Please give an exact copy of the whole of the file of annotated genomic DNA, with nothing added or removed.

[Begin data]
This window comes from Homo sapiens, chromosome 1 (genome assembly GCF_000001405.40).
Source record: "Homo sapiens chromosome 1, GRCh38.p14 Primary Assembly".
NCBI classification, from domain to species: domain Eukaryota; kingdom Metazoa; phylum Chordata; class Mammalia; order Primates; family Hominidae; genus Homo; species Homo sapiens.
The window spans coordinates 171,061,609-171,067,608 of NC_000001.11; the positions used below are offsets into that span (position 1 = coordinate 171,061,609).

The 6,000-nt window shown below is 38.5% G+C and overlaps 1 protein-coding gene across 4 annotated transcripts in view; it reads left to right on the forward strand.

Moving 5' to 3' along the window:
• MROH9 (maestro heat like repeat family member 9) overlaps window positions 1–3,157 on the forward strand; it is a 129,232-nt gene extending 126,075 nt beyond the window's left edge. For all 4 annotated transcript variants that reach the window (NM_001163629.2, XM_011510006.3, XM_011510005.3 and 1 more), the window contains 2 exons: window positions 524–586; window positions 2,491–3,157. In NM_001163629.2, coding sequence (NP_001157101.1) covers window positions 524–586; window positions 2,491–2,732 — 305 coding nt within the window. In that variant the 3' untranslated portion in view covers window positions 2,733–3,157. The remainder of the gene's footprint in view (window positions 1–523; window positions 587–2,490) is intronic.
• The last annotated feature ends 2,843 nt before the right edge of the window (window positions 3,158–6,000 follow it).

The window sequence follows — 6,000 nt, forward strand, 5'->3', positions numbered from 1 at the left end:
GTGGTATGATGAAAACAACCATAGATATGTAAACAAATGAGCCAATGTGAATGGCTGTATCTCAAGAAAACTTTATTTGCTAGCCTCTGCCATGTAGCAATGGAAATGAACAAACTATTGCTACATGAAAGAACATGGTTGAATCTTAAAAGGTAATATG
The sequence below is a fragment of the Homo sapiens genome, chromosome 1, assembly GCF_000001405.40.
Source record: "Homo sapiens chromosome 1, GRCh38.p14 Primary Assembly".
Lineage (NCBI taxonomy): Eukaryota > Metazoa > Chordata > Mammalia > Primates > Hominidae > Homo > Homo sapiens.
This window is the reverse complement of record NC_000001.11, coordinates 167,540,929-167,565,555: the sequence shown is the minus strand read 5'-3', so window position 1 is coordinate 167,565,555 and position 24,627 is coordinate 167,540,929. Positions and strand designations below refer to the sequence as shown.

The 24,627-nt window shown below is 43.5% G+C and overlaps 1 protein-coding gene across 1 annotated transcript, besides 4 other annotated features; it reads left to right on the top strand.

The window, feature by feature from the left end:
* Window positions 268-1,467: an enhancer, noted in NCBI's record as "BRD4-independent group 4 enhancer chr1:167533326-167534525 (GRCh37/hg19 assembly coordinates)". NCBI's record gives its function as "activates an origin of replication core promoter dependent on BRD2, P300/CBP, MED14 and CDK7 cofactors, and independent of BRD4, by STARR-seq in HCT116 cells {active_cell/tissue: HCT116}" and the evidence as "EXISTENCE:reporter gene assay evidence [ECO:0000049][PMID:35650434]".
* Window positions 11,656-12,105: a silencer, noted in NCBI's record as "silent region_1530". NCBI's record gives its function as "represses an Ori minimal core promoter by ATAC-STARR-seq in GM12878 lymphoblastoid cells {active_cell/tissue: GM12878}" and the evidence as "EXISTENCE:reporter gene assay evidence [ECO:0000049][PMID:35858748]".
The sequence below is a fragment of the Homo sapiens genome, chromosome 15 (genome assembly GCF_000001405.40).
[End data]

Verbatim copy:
This window comes from Homo sapiens, chromosome 1 (genome assembly GCF_000001405.40).
Source record: "Homo sapiens chromosome 1, GRCh38.p14 Primary Assembly".
NCBI classification, from domain to species: domain Eukaryota; kingdom Metazoa; phylum Chordata; class Mammalia; order Primates; family Hominidae; genus Homo; species Homo sapiens.
The window spans coordinates 171,061,609-171,067,608 of NC_000001.11; the positions used below are offsets into that span (position 1 = coordinate 171,061,609).

The 6,000-nt window shown below is 38.5% G+C and overlaps 1 protein-coding gene across 4 annotated transcripts in view; it reads left to right on the forward strand.

Moving 5' to 3' along the window:
• MROH9 (maestro heat like repeat family member 9) overlaps window positions 1–3,157 on the forward strand; it is a 129,232-nt gene extending 126,075 nt beyond the window's left edge. For all 4 annotated transcript variants that reach the window (NM_001163629.2, XM_011510006.3, XM_011510005.3 and 1 more), the window contains 2 exons: window positions 524–586; window positions 2,491–3,157. In NM_001163629.2, coding sequence (NP_001157101.1) covers window positions 524–586; window positions 2,491–2,732 — 305 coding nt within the window. In that variant the 3' untranslated portion in view covers window positions 2,733–3,157. The remainder of the gene's footprint in view (window positions 1–523; window positions 587–2,490) is intronic.
• The last annotated feature ends 2,843 nt before the right edge of the window (window positions 3,158–6,000 follow it).

The window sequence follows — 6,000 nt, forward strand, 5'->3', positions numbered from 1 at the left end:
GTGGTATGATGAAAACAACCATAGATATGTAAACAAATGAGCCAATGTGAATGGCTGTATCTCAAGAAAACTTTATTTGCTAGCCTCTGCCATGTAGCAATGGAAATGAACAAACTATTGCTACATGAAAGAACATGGTTGAATCTTAAAAGGTAATATG
The sequence below is a fragment of the Homo sapiens genome, chromosome 1, assembly GCF_000001405.40.
Source record: "Homo sapiens chromosome 1, GRCh38.p14 Primary Assembly".
Lineage (NCBI taxonomy): Eukaryota > Metazoa > Chordata > Mammalia > Primates > Hominidae > Homo > Homo sapiens.
This window is the reverse complement of record NC_000001.11, coordinates 167,540,929-167,565,555: the sequence shown is the minus strand read 5'-3', so window position 1 is coordinate 167,565,555 and position 24,627 is coordinate 167,540,929. Positions and strand designations below refer to the sequence as shown.

The 24,627-nt window shown below is 43.5% G+C and overlaps 1 protein-coding gene across 1 annotated transcript, besides 4 other annotated features; it reads left to right on the top strand.

The window, feature by feature from the left end:
* Window positions 268-1,467: an enhancer, noted in NCBI's record as "BRD4-independent group 4 enhancer chr1:167533326-167534525 (GRCh37/hg19 assembly coordinates)". NCBI's record gives its function as "activates an origin of replication core promoter dependent on BRD2, P300/CBP, MED14 and CDK7 cofactors, and independent of BRD4, by STARR-seq in HCT116 cells {active_cell/tissue: HCT116}" and the evidence as "EXISTENCE:reporter gene assay evidence [ECO:0000049][PMID:35650434]".
* Window positions 11,656-12,105: a silencer, noted in NCBI's record as "silent region_1530". NCBI's record gives its function as "represses an Ori minimal core promoter by ATAC-STARR-seq in GM12878 lymphoblastoid cells {active_cell/tissue: GM12878}" and the evidence as "EXISTENCE:reporter gene assay evidence [ECO:0000049][PMID:35858748]".
The sequence below is a fragment of the Homo sapiens genome, chromosome 15 (genome assembly GCF_000001405.40).